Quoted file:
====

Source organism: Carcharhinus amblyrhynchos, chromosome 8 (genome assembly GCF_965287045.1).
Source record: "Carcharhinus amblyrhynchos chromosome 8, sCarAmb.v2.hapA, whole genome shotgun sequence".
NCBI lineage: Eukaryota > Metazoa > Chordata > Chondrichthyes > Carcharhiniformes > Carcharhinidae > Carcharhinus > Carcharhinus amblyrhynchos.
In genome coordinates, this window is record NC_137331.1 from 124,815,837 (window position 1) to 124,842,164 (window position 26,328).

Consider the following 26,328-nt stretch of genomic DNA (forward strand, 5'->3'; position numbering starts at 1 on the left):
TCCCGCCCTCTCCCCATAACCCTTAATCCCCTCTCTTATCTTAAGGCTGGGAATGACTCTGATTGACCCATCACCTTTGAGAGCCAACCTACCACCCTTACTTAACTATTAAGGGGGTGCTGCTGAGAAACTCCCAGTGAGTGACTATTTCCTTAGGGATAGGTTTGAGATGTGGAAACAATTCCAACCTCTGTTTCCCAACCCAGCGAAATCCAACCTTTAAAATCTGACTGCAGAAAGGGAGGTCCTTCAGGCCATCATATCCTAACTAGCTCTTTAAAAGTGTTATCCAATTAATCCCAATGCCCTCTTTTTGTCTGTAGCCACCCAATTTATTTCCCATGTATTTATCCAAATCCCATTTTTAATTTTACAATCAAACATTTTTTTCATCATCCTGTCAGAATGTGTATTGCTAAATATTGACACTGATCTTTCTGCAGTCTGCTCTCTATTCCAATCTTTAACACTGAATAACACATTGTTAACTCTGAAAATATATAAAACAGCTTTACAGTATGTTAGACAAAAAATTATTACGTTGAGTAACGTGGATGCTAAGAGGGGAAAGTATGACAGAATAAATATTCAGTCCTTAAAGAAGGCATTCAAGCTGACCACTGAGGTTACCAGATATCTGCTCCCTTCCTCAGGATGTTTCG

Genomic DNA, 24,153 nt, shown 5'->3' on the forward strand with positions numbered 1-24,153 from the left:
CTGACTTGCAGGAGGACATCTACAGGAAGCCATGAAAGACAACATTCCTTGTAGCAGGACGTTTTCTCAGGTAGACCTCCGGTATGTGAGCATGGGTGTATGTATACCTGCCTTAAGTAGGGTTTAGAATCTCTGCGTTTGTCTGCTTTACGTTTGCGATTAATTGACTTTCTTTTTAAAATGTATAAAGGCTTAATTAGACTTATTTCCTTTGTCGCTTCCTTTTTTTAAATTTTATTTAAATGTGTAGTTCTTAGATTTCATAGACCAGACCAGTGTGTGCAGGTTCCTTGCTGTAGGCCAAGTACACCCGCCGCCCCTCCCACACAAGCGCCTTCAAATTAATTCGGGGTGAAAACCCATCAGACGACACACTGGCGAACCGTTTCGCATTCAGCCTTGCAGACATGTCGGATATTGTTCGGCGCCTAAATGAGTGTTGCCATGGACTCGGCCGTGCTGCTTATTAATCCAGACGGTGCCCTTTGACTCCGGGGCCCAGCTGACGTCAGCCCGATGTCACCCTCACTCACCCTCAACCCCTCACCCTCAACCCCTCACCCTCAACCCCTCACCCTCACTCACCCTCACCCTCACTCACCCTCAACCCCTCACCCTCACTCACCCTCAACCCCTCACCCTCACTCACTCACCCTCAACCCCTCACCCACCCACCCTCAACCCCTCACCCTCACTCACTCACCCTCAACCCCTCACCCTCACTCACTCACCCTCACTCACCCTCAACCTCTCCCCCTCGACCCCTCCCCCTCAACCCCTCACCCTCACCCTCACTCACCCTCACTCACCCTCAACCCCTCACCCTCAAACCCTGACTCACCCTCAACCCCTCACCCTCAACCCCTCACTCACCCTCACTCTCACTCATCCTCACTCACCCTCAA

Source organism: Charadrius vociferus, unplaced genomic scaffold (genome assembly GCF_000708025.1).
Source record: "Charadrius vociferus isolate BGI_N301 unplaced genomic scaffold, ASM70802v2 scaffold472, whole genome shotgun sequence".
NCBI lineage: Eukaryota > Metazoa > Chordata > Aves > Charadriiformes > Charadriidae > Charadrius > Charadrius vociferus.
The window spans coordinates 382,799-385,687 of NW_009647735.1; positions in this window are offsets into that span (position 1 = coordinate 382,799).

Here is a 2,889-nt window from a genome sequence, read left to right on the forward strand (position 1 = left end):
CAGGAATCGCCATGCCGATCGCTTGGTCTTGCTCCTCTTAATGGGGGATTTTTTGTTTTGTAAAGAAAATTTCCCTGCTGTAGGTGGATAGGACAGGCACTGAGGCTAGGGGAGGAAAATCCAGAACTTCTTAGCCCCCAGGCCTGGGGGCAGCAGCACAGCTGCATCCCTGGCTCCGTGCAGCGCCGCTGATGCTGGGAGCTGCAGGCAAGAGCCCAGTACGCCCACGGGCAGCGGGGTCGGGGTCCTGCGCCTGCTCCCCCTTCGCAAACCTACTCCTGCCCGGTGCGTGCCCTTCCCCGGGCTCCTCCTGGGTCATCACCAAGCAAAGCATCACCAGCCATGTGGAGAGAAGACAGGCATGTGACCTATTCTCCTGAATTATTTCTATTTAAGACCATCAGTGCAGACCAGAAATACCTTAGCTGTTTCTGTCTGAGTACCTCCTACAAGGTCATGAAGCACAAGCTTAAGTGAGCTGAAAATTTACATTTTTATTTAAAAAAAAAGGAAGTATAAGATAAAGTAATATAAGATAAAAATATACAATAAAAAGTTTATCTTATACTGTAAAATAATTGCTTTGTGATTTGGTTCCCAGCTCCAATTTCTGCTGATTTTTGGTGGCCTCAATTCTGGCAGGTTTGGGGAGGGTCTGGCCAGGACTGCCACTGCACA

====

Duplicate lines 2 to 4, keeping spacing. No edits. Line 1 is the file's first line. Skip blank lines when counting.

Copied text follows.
Source record: "Carcharhinus amblyrhynchos chromosome 8, sCarAmb.v2.hapA, whole genome shotgun sequence".
NCBI lineage: Eukaryota > Metazoa > Chordata > Chondrichthyes > Carcharhiniformes > Carcharhinidae > Carcharhinus > Carcharhinus amblyrhynchos.
In genome coordinates, this window is record NC_137331.1 from 124,815,837 (window position 1) to 124,842,164 (window position 26,328).